Before the Consumer Product Safety Commission (CPSC) banned the use of asbestos in 1977, it was utilized quite freely in a wide array of consumer and construction products throughout the United States . Its high tensile strength, heat resistance and cost effectiveness made products containing asbestos an ideal option for industrial purposes. Due to these and other qualities, namely its ability to reduce or prevent the passage of heat, asbestos was used in the construction of many types of insulation materials, including the insulation ducts found above the ceilings and below the floors of many homes, offices and other buildings.
Most people are aware of the dangers posed by prolonged exposure to asbestos but many may not be as informed as to what products actually contain this carcinogen. Homeowners should educate themselves as to what materials in their home may pose a potential health hazard. Asbestos-containing insulation ducts alone do not necessarily stand as a danger. If the duct work remains intact, in good order, and is located in an area where these conditions may easily be maintained, there is no real threat to the wellbeing of those individuals residing in such homes. That being said, asbestos does pose a threat when these materials become damaged, broken, or are even disturbed. It is only when these materials fall into disrepair that the asbestos fibers can become airborne.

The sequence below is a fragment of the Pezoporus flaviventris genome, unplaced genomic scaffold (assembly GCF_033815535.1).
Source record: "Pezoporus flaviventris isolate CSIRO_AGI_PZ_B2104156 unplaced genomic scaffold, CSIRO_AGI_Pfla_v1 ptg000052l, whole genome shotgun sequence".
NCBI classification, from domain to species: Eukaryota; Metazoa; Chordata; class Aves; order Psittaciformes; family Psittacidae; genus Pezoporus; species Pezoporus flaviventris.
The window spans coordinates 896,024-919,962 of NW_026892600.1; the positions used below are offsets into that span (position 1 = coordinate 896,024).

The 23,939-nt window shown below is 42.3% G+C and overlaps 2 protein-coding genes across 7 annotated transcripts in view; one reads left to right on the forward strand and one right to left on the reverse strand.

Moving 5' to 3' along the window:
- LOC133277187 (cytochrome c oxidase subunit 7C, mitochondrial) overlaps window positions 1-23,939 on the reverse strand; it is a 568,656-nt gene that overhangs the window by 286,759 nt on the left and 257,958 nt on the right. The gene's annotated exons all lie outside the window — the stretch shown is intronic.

When asbestos fibers are released into the air, they may be easily inhaled by those people in the vicinity, and can then become lodged in the tissue surrounding the lungs, abdomen, or even the heart. Individuals that have been exposed to asbestos for prolonged periods of time, as well those who’ve had limited contact, are at risk of developing mesothelioma, asbestosis, lung cancer and other asbestos-related illnesses. It should go without saying that people who work in the construction industry, or have been employed by manufacturers of asbestos containing products, are at a far greater risk of contracting these diseases.
Recognizing asbestos insulation duct can actually be quite easy. At the time of its use, there were no other look-alike products around. A good rule of thumb is, if it looks like it contains asbestos, it generally does, and a person should treat it as such. Look for white woven paper-like materials in the heating or cooling system of homes, offices or other buildings. Generally, when this material is found, most often in older structures, it does contain asbestos. To be certain of its content, a skilled professional should be brought in to inspect and dispose of the hazardous material.